Practice good manners. It’s tough to show courtesy to someone who seems discourteous. But courtesy is a matter of who you are, not what others do.
Hold everyone on the team in high regard. If you can’t, they shouldn’t be on the team. Here’s a suggestion. Before meetings write one thing you respect about each person around the table. This is one way to shift your mental attitude.
Respect is about feeling valued. You might ask, “How can I show Mr. Sarcasm he’s valued?”
Focus on the good.
Bad is louder than good. Intentionally look for good and celebrate it publicly, even when it honors Mr. Sarcasm.
Seek an external coach or mentor.
Explore options and find support with someone outside your organization.
Deal with malice.
If it turns out that Mr. Sarcasm has malice toward you, consider reassigning or removing him. Don’t manufacture excuses. Be honest. Act in ways that serve your team’s best interest and seek Mr. Sarcasm’s highest good.
You have my best for future success,
What might leaders do when they feel disrespected by someone on the team?
*This is a belated Solution Saturday Post. I relax my 300 word limit on weekends.
This is a good conversation. We have someone on the team who is sarcastic–with everyone. If this happens in meetings, should it be called out at the same time? Could it not create discomfort and conflict?
Thanks Donna. You might consider balancing the discomfort of tolerating sarcasm with the discomfort of confronting it.
Some of us are more comfortable dealing with public issues, publicly. If this is an issue for you, you might do it in private.
Another issue some people are very good at making others look bad. If you bring it up, they say things like, “Don’t be so sensitive,” to belittle people. If there’s a history of playing politics and backstabbing, be prepared. The best thing is to keep your positive intentions in mind. Don’t get defensive.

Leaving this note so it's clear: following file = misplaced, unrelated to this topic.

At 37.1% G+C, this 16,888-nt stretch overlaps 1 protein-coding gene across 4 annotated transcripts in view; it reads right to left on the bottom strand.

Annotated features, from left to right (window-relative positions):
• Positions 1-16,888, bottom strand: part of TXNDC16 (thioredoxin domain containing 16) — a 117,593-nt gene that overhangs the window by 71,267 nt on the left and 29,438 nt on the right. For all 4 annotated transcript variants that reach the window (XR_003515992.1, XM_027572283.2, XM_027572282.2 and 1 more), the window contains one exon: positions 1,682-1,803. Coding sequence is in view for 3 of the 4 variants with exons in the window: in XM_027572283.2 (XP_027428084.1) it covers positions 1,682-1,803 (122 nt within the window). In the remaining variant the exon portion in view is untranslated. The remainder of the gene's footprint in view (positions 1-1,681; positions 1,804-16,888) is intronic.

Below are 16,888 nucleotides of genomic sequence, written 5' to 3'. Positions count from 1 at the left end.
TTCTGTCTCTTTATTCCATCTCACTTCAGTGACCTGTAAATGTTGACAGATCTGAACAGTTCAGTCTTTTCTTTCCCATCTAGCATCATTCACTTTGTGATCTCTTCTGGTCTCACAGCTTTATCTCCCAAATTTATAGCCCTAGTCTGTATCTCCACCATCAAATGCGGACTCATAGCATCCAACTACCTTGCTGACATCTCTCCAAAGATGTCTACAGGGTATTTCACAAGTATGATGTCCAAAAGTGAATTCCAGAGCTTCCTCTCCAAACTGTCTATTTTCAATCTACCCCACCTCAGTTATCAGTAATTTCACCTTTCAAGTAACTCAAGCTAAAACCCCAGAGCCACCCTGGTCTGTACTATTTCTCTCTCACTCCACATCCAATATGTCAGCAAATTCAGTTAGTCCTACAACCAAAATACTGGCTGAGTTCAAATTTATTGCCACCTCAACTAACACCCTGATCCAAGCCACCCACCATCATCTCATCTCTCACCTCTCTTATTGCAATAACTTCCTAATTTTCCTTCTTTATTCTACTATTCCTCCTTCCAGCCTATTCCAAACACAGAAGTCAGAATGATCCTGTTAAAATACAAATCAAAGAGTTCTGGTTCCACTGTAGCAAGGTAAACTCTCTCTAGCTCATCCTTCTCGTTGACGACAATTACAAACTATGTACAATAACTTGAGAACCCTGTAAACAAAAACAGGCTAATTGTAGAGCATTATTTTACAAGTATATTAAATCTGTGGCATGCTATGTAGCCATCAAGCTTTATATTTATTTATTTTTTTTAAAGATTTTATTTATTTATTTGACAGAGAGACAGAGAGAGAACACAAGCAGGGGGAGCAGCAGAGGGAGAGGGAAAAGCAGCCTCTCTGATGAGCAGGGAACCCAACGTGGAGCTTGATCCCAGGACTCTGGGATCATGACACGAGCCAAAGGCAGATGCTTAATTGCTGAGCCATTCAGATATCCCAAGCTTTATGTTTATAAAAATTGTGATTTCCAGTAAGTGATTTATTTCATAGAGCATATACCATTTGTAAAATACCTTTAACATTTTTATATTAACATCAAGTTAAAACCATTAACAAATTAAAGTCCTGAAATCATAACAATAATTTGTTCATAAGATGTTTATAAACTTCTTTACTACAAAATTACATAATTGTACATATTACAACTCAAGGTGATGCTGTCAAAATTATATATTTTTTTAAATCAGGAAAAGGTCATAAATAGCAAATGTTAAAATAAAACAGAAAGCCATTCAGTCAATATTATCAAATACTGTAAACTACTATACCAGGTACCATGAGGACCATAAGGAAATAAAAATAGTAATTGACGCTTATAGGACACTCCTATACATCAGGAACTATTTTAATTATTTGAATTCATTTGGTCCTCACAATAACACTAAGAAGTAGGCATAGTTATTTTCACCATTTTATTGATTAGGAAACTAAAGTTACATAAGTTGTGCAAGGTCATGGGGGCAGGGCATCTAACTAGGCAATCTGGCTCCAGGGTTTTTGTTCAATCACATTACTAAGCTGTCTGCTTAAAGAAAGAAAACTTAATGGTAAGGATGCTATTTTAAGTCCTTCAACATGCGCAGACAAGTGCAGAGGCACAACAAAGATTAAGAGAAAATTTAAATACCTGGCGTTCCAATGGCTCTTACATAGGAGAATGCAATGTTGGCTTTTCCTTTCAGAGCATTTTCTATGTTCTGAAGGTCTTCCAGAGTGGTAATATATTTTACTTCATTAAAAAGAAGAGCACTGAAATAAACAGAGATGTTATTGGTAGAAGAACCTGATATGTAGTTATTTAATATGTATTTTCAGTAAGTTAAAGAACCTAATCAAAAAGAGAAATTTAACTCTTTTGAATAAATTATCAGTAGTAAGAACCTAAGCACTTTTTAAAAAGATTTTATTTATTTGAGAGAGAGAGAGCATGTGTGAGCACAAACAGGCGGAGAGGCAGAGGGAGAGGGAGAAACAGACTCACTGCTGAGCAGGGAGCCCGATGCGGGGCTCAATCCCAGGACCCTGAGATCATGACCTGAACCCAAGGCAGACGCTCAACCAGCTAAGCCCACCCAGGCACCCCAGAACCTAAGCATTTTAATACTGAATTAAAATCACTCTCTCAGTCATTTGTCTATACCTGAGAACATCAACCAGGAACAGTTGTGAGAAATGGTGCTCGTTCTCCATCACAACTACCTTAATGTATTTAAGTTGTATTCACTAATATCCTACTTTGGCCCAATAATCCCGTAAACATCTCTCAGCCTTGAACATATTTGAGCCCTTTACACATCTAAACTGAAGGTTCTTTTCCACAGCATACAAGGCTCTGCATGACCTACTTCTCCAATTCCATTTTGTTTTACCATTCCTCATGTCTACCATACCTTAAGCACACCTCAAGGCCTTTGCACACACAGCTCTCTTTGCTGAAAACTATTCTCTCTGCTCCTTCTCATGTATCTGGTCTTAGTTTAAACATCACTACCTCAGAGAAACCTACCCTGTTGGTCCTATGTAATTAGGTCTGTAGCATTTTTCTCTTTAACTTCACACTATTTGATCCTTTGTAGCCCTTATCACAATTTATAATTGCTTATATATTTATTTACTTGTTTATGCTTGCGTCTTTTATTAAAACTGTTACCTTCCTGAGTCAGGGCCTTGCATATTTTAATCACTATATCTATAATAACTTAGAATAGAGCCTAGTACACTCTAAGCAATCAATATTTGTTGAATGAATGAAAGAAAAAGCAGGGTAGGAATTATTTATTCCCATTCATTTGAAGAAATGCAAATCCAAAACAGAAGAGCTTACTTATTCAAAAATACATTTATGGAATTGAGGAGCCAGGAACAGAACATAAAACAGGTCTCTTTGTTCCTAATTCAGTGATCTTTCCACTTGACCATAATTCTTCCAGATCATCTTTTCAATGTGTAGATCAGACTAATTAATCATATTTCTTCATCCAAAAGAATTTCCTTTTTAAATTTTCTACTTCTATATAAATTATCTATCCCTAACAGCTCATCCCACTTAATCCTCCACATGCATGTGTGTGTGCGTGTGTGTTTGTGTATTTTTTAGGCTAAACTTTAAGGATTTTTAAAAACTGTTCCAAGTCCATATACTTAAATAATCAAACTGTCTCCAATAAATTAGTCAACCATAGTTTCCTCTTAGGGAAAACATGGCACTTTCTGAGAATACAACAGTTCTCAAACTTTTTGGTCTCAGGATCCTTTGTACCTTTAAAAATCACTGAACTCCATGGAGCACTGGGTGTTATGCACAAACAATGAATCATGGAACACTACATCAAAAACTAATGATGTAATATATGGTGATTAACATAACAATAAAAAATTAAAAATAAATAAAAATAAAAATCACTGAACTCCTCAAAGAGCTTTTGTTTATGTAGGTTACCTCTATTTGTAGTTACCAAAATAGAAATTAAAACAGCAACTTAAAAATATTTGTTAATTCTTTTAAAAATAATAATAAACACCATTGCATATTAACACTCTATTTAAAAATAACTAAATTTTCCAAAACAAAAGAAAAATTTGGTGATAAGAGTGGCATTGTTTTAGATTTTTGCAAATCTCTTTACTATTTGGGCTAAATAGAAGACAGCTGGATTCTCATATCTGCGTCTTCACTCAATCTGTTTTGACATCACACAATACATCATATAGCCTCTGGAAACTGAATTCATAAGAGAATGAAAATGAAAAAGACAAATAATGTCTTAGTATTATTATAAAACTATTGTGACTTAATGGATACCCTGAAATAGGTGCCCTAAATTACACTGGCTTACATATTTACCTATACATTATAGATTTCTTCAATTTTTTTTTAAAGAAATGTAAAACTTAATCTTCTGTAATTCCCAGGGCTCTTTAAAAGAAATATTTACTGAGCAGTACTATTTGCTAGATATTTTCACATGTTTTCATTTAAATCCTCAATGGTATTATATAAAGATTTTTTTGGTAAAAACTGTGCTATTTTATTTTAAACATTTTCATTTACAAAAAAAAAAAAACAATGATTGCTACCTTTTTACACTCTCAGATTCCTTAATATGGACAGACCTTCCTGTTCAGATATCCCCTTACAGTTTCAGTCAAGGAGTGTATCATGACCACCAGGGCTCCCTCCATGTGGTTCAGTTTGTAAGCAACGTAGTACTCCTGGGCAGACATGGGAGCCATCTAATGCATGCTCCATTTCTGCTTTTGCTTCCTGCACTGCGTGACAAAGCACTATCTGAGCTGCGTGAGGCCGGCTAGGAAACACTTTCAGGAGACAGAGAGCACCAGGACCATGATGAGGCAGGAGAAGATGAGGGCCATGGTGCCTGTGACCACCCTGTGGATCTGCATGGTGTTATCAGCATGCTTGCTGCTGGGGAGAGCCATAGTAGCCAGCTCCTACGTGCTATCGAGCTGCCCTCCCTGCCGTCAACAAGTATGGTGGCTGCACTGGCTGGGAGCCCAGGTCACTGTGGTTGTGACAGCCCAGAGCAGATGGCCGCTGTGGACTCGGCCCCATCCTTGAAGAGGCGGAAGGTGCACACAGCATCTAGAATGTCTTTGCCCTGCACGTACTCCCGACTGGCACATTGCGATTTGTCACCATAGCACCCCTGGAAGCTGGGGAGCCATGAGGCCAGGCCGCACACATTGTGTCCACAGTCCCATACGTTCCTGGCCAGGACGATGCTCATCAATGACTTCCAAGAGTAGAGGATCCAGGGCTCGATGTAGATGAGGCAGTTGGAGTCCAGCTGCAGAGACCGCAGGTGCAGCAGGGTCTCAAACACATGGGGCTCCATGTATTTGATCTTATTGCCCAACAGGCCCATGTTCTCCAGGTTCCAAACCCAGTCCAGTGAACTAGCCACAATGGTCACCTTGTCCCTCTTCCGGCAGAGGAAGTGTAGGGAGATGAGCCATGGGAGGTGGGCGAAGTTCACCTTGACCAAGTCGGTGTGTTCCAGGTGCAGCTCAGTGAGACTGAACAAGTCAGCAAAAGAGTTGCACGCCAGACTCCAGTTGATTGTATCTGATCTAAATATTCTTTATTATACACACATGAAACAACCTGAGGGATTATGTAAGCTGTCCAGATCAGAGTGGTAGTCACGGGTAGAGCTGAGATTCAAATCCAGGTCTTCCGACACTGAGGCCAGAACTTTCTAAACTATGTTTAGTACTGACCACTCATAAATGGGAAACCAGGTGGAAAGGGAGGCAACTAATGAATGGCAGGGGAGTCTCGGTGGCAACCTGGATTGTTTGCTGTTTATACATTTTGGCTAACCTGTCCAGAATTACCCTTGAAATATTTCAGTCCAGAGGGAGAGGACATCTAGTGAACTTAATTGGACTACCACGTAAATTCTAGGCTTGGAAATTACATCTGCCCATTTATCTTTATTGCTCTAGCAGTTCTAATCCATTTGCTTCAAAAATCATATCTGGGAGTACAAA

I have a couple team members who can go off in unproductive ways at team meetings sometimes. I have felt if they are going to air it in public I need to deal with it publically. My concern is that if it is not addressed then, in front of the group, as it was aired in front of the group what impact does it have on the others? If I address it only in private I may reach that person but what of the rest of the group that had to listen to it?
Great advice Dan. Focusing on the impact on the team from his behavior, puts the responsibility on his back to improve. Asking him what he needs to succeed and delivering it, might turn the corner for him. Make his decision to not change HIS decision for which there are consequences.
Thanks Jim. Yes! Make people responsible for their own behaviors. Frankly, offering too much help is one reason people don’t respect us.
Sarcasim can be tough, each of us handles differently, your spot on in responding to the individual as described,
Sometimes it hard to decipher if they are serious, surely one on one is the way to go from my perspective.
If the individuals continues than a greater power may be required!
Thanks Tim. You make me think about proportional response. Don’t over-react unless you have clear indications of malice. Be kind. Don’t attack sarcasm with sarcasm.